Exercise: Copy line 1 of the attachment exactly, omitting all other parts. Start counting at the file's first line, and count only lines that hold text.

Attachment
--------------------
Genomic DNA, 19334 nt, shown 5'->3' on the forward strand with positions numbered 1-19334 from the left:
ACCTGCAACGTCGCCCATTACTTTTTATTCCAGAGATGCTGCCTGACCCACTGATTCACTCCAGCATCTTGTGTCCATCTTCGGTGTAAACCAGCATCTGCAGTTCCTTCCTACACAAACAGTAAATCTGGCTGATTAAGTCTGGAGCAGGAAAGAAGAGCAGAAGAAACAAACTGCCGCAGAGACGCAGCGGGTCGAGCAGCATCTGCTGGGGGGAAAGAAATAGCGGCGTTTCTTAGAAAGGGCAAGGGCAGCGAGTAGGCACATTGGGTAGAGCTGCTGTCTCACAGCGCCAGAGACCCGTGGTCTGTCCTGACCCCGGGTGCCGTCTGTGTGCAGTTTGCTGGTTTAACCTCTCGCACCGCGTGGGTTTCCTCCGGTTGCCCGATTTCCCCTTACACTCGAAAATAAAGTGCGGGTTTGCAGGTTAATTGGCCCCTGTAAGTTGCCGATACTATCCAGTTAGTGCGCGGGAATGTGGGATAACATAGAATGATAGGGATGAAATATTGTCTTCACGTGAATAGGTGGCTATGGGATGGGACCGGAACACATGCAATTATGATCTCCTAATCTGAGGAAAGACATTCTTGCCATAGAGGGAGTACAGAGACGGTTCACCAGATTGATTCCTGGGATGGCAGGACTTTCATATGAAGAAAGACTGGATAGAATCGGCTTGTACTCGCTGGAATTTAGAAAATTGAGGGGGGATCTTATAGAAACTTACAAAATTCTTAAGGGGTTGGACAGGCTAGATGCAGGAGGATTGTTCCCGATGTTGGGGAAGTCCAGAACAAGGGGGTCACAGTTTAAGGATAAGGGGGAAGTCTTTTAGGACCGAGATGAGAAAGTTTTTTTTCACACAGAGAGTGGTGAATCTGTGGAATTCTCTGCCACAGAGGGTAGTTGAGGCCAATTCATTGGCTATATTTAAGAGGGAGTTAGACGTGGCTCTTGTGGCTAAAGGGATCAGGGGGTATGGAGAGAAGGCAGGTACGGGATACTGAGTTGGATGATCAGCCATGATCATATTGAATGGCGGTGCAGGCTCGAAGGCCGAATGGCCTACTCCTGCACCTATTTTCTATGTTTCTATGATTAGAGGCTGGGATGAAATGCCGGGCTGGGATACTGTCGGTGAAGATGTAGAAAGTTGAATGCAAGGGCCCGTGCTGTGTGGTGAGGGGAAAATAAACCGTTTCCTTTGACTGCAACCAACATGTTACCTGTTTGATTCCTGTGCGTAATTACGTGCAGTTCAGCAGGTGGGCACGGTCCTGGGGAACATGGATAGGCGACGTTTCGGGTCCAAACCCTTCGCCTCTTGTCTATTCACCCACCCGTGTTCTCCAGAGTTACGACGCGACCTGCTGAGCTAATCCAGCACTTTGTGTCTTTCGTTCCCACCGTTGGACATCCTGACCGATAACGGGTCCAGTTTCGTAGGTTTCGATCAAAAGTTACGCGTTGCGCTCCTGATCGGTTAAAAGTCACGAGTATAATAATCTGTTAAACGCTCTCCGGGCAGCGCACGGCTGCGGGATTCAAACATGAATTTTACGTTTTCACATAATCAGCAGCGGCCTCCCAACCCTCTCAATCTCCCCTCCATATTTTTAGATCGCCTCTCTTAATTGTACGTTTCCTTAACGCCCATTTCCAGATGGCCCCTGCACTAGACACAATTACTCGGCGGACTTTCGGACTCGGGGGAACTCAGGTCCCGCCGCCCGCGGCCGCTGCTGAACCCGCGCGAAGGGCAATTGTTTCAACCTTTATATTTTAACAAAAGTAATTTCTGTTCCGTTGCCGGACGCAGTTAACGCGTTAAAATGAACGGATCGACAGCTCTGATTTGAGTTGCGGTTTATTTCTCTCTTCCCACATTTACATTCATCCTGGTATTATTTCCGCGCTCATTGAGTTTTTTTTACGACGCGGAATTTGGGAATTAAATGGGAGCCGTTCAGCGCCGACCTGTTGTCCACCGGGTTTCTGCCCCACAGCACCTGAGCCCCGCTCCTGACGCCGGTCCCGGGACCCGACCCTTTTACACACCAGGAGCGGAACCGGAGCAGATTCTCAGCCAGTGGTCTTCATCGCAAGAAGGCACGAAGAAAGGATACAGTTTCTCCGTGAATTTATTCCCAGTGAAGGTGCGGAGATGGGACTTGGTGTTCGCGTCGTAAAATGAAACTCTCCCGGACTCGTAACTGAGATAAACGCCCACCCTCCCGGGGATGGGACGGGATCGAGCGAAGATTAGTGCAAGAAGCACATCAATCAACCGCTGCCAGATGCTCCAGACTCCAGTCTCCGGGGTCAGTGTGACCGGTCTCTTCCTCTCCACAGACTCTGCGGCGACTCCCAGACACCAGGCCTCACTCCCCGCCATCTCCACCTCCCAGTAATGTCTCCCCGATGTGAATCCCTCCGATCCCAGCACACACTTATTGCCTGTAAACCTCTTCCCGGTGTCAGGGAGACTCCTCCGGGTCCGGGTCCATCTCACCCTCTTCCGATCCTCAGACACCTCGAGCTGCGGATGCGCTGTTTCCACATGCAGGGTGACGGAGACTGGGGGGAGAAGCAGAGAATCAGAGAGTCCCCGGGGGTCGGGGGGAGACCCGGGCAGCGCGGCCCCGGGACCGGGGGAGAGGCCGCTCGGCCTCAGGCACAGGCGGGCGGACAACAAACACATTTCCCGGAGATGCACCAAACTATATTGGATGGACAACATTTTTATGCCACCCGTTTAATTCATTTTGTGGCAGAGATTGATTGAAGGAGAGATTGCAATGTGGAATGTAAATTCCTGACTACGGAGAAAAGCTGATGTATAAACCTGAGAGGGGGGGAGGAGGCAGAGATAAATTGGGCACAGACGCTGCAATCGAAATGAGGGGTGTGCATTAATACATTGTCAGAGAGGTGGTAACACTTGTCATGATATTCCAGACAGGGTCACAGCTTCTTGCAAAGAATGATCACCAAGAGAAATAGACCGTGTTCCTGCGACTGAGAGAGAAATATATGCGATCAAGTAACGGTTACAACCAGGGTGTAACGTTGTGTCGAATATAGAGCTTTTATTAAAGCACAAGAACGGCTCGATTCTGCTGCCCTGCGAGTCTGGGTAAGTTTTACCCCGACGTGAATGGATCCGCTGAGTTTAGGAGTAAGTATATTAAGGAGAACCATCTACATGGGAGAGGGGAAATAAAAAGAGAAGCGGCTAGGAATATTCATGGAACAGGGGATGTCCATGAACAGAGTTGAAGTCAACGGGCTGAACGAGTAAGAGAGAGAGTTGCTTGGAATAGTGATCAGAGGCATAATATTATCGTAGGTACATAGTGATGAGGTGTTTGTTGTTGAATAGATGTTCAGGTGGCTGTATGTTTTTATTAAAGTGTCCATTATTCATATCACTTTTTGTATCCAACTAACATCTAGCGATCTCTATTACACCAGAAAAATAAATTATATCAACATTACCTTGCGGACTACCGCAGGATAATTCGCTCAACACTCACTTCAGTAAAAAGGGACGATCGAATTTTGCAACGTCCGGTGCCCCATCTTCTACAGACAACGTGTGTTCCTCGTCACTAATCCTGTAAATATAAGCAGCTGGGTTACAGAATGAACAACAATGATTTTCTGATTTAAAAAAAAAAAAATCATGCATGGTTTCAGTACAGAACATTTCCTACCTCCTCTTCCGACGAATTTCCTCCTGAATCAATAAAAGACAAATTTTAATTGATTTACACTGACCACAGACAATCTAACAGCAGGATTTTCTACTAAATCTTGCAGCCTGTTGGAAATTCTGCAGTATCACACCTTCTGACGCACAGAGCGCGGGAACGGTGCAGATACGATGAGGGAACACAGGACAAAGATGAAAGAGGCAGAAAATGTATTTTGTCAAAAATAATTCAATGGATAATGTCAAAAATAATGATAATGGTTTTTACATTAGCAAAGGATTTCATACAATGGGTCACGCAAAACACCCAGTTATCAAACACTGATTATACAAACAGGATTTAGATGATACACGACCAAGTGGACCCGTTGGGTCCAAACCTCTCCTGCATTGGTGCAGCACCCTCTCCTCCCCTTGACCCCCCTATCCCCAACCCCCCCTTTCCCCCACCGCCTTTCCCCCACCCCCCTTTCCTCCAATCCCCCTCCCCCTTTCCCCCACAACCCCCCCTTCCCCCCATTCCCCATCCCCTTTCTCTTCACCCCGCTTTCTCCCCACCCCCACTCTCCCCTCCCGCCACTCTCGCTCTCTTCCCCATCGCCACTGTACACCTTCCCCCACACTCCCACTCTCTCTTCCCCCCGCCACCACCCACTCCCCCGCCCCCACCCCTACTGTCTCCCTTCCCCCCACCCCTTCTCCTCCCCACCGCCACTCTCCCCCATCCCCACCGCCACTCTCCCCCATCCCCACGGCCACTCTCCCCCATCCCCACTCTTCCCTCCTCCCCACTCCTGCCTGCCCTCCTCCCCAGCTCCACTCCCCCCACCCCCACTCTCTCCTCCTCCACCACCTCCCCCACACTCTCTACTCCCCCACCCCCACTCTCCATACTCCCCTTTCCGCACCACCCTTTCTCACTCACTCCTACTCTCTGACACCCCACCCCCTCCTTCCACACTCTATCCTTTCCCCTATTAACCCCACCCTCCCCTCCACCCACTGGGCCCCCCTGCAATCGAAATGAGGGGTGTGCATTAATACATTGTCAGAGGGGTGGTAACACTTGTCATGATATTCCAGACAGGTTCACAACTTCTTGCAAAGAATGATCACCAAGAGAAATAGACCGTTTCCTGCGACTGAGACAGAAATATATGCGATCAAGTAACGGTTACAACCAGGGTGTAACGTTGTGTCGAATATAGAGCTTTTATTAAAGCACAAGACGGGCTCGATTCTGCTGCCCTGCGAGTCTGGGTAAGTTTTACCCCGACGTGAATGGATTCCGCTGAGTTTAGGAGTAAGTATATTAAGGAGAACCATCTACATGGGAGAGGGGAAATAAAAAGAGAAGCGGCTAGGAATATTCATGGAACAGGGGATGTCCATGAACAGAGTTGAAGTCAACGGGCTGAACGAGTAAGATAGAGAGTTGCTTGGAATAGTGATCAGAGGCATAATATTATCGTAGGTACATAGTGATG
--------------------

Genomic DNA, 19334 nt, shown 5'->3' on the forward strand with positions numbered 1-19334 from the left: